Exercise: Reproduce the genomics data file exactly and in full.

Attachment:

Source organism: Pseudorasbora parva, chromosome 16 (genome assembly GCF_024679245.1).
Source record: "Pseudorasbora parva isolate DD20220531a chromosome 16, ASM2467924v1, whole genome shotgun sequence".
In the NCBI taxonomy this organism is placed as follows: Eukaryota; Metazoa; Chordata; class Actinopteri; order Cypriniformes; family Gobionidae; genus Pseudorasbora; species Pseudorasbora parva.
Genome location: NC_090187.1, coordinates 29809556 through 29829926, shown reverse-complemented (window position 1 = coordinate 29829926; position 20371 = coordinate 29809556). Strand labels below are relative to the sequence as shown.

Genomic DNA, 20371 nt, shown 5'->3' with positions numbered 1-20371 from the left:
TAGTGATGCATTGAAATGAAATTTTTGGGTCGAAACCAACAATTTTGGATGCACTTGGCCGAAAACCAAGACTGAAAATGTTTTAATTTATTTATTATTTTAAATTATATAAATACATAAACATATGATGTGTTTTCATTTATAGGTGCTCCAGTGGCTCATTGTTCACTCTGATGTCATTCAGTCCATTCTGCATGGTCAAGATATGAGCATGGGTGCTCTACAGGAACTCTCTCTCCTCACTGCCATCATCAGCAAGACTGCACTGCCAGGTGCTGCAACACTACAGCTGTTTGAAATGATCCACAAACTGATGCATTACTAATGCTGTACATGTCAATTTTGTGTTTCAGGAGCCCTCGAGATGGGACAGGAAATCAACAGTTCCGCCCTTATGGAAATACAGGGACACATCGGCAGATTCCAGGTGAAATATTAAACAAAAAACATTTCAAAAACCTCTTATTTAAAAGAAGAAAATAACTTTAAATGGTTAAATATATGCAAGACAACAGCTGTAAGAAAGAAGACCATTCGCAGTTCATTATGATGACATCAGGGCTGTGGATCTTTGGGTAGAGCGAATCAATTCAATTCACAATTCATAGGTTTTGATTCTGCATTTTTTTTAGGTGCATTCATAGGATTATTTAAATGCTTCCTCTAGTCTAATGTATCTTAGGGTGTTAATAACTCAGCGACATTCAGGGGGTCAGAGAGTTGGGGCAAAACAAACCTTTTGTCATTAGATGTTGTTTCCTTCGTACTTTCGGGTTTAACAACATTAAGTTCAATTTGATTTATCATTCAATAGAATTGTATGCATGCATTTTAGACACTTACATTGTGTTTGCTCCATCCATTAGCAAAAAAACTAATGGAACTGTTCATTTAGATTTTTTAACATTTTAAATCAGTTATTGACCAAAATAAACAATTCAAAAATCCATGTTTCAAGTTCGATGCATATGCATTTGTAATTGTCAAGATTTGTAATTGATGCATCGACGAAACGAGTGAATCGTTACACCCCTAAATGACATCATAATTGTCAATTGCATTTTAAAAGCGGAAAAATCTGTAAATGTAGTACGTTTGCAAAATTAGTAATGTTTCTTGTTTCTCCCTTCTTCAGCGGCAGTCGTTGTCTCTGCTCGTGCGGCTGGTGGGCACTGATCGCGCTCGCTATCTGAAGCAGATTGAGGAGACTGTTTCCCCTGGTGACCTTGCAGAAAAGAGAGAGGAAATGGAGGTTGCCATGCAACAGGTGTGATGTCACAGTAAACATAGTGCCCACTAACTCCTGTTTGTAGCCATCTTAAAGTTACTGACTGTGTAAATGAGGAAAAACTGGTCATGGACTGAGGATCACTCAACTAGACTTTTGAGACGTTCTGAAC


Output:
Source organism: Pseudorasbora parva, chromosome 16 (genome assembly GCF_024679245.1).
Source record: "Pseudorasbora parva isolate DD20220531a chromosome 16, ASM2467924v1, whole genome shotgun sequence".
In the NCBI taxonomy this organism is placed as follows: Eukaryota; Metazoa; Chordata; class Actinopteri; order Cypriniformes; family Gobionidae; genus Pseudorasbora; species Pseudorasbora parva.
Genome location: NC_090187.1, coordinates 29809556 through 29829926, shown reverse-complemented (window position 1 = coordinate 29829926; position 20371 = coordinate 29809556). Strand labels below are relative to the sequence as shown.

Genomic DNA, 20371 nt, shown 5'->3' with positions numbered 1-20371 from the left:
TAGTGATGCATTGAAATGAAATTTTTGGGTCGAAACCAACAATTTTGGATGCACTTGGCCGAAAACCAAGACTGAAAATGTTTTAATTTATTTATTATTTTAAATTATATAAATACATAAACATATGATGTGTTTTCATTTATAGGTGCTCCAGTGGCTCATTGTTCACTCTGATGTCATTCAGTCCATTCTGCATGGTCAAGATATGAGCATGGGTGCTCTACAGGAACTCTCTCTCCTCACTGCCATCATCAGCAAGACTGCACTGCCAGGTGCTGCAACACTACAGCTGTTTGAAATGATCCACAAACTGATGCATTACTAATGCTGTACATGTCAATTTTGTGTTTCAGGAGCCCTCGAGATGGGACAGGAAATCAACAGTTCCGCCCTTATGGAAATACAGGGACACATCGGCAGATTCCAGGTGAAATATTAAACAAAAAACATTTCAAAAACCTCTTATTTAAAAGAAGAAAATAACTTTAAATGGTTAAATATATGCAAGACAACAGCTGTAAGAAAGAAGACCATTCGCAGTTCATTATGATGACATCAGGGCTGTGGATCTTTGGGTAGAGCGAATCAATTCAATTCACAATTCATAGGTTTTGATTCTGCATTTTTTTTAGGTGCATTCATAGGATTATTTAAATGCTTCCTCTAGTCTAATGTATCTTAGGGTGTTAATAACTCAGCGACATTCAGGGGGTCAGAGAGTTGGGGCAAAACAAACCTTTTGTCATTAGATGTTGTTTCCTTCGTACTTTCGGGTTTAACAACATTAAGTTCAATTTGATTTATCATTCAATAGAATTGTATGCATGCATTTTAGACACTTACATTGTGTTTGCTCCATCCATTAGCAAAAAAACTAATGGAACTGTTCATTTAGATTTTTTAACATTTTAAATCAGTTATTGACCAAAATAAACAATTCAAAAATCCATGTTTCAAGTTCGATGCATATGCATTTGTAATTGTCAAGATTTGTAATTGATGCATCGACGAAACGAGTGAATCGTTACACCCCTAAATGACATCATAATTGTCAATTGCATTTTAAAAGCGGAAAAATCTGTAAATGTAGTACGTTTGCAAAATTAGTAATGTTTCTTGTTTCTCCCTTCTTCAGCGGCAGTCGTTGTCTCTGCTCGTGCGGCTGGTGGGCACTGATCGCGCTCGCTATCTGAAGCAGATTGAGGAGACTGTTTCCCCTGGTGACCTTGCAGAAAAGAGAGAGGAAATGGAGGTTGCCATGCAACAGGTGTGATGTCACAGTAAACATAGTGCCCACTAACTCCTGTTTGTAGCCATCTTAAAGTTACTGACTGTGTAAATGAGGAAAAACTGGTCATGGACTGAGGATCACTCAACTAGACTTTTGAGACGTTCTGAAC